Global Markets Price In the Unthinkable
Smart money says, "No shot," but at what cost?
It's a Freaky Friday, if only for the message that came across my economic screen this morning:
MOST GOVERNMENT DATA RELEASES DELAYED DUE TO PARTIAL SHUTDOWN
Of course, there's a difference between a "non-essential" government shutdown and the big bad wolf that is blowing in the distance -- all the way out on October 17. That is the line in the sand on a US debt default, although smart money is saying to pay it no mind.
Just yesterday, Bill Gross and Larry Fink assigned a "zero percent probability" that the US will default.
As a 23-year veteran of the derivatives market, I've been schooled to believe that there is no such thing as a 100% guarantee. Still, the fallout from a US debt default would be unfathomable; to borrow a passage from Minyanville’s Michael Sedacca:
"A default would make 2008 look like a walk in the park and it's not just Treasuries that would be in jeopardy; agency MBS are an equal, if not larger part of the investment and financial world -- something to the order of $7 trillion, backed by the 'full faith and credit' of the US government. Plus another $11.5 trillion in Treasuries; Wall Street and the rest of the banking industry would cease to exist overnight; all markets could get cut by 50% with the lack of leverage, and that could prove conservative."
While the ramifications would be unprecedented and thus unknown, the results would indeed be catastrophic and one would have to think -- or at the very least hope -- that Mr. Gross and Mr. Fink have the types of golden Rolodexes that would steer the unthinkable outcome toward calmer heads, if in fact such heads are capable of rational thought.
That's the sliver of doubt that is currently being priced into the marketplace. To use a crude example, if there is a 10% chance at default and the result would be, say, a 50% loss in the market, it stands to reason that the market would discount the event by falling 5% (we're currently 3% off of all-time highs in the S&P (INDEXSP:.INX)). Those numbers are pure guesswork, but you get the gist; the market is navigating a period of price discovery.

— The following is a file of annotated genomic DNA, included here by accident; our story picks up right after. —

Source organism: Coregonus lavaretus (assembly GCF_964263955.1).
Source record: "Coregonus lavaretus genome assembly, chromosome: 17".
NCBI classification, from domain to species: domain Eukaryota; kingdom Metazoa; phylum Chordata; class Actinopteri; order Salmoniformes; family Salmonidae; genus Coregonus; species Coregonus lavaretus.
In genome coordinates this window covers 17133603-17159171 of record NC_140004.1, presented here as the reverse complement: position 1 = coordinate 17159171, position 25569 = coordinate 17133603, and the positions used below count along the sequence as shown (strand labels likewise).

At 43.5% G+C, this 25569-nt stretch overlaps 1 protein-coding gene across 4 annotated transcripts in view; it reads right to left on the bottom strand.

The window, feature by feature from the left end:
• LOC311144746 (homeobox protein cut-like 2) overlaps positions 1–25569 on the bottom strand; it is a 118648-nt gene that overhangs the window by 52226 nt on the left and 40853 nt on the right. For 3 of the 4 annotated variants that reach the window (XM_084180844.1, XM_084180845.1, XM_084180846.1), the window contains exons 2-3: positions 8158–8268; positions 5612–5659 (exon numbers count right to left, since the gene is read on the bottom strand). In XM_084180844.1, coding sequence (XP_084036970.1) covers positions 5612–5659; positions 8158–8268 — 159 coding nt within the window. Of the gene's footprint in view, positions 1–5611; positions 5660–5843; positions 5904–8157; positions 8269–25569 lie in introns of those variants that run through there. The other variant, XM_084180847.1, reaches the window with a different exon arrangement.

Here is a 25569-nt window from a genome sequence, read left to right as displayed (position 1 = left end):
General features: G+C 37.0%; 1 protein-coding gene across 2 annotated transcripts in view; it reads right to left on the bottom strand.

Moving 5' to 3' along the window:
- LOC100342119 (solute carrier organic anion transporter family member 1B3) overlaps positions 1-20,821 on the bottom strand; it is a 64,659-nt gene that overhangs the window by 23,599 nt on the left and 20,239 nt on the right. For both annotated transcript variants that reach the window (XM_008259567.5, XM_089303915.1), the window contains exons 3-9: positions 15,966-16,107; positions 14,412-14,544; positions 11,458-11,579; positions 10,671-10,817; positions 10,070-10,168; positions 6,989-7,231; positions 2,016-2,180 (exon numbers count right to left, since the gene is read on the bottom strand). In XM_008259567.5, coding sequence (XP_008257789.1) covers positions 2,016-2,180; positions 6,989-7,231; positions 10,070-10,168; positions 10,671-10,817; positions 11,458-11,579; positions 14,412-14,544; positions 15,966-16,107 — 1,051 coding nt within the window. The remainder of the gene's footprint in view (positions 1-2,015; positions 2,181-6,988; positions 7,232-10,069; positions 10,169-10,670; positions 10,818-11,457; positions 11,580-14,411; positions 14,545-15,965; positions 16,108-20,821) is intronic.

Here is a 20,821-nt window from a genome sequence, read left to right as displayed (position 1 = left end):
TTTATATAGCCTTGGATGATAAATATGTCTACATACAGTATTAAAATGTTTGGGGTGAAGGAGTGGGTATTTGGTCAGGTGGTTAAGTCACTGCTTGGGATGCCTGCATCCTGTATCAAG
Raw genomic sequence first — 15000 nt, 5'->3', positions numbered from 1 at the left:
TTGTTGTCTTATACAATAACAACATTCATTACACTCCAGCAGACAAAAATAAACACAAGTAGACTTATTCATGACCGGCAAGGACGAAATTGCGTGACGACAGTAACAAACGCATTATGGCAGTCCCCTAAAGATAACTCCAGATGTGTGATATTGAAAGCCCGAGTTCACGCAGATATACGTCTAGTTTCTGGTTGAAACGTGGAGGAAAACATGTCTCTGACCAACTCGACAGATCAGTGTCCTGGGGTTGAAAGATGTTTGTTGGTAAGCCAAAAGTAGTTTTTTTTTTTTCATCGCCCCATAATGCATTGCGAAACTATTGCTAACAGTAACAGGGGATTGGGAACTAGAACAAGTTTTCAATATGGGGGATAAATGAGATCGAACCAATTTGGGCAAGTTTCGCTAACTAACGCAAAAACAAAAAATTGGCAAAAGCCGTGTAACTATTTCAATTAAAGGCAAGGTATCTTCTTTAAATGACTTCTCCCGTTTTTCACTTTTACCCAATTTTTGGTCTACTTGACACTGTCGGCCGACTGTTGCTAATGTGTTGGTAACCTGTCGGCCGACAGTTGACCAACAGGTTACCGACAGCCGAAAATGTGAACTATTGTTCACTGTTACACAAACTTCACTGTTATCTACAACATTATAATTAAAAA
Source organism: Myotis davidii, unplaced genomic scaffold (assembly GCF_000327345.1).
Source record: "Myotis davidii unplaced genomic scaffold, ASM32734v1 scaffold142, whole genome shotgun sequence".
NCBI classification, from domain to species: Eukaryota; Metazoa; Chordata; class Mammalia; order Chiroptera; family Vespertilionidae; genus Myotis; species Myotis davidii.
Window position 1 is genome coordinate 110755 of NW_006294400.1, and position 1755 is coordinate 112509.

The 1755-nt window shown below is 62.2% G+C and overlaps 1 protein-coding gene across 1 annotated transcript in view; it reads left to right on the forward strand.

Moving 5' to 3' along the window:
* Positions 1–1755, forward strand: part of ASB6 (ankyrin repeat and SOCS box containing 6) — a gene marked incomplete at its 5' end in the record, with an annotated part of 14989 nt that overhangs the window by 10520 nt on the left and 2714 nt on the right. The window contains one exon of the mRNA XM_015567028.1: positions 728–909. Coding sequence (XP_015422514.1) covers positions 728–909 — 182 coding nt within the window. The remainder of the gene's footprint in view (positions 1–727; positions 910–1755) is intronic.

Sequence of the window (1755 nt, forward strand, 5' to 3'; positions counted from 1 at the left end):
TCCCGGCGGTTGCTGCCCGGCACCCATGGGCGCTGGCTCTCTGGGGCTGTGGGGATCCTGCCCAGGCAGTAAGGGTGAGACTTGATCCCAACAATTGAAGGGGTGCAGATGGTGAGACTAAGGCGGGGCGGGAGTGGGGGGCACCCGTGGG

I will note that the aforementioned correction has been decidedly orderly, almost as if some players are trying to front the reflex rally that would presumably occur upon bipartisan resolution. Given the short covering we saw after the decision not to taper -- and the posturing into this pullback -- we're left to wonder if that optimism will again reward the bulls, or if it is paving the path of denial.
- Time -- and price -- will tell the tale; S&P 1680, 1665, and 1595 are support below, while 1700, 1710, and 1730 (rough justice) are levels of lore if the tide should turn.
When we asked if Tesla (NASDAQ:TSLA) was a bubble last week, the stock was trading above $190. I don't profess to know if that was it, but I'm reminded of The Gold Scold when the yellow metal was at $1900.
BKX (INDEXCME:BKX) 62 is the August low; as the piggies typically lead the broader poke, that level should remain on your radar. Goldman Sachs (NYSE:GS), JPMorgan (NYSE:JPM), and Deutsche Bank (NYSE:DB) are my individual proxies in the space.
When I think of the government.com bubble, the pernicious social mood would seemingly provide an apropos pinprick.
Again, a default would be a tail event, which is a low probability event, but the unintended consequences of this embarrassing infighting remain to be seen.
- Each and every time support (or resistance) is probed, a layer of demand (supply) is chewed through. Today is day five of the probe of the 50-day moving average in the S&P.
What do you get when you marry HFT and headline risk? Air pockets of volatility.
Remember when the market moved on fundamental data points, technical analysis, structural influences, and psychology? Ha ha, me too!
Does the Federal Reserve still control interest rates?
Will a third political party -- socially liberal, fiscally conservative -- emerge from this mess?
JPMorgan trades dry, eh?
- A few more hours until our requisite respite; make it count, so we can enjoy the downtime. Good luck today.
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Todd Harrison is the founder and Chief Executive Officer of Minyanville. Prior to his current role, Mr. Harrison was President and head trader at a $400 million dollar New York-based hedge fund. Todd welcomes your comments and/or feedback at firstname.lastname@example.org.
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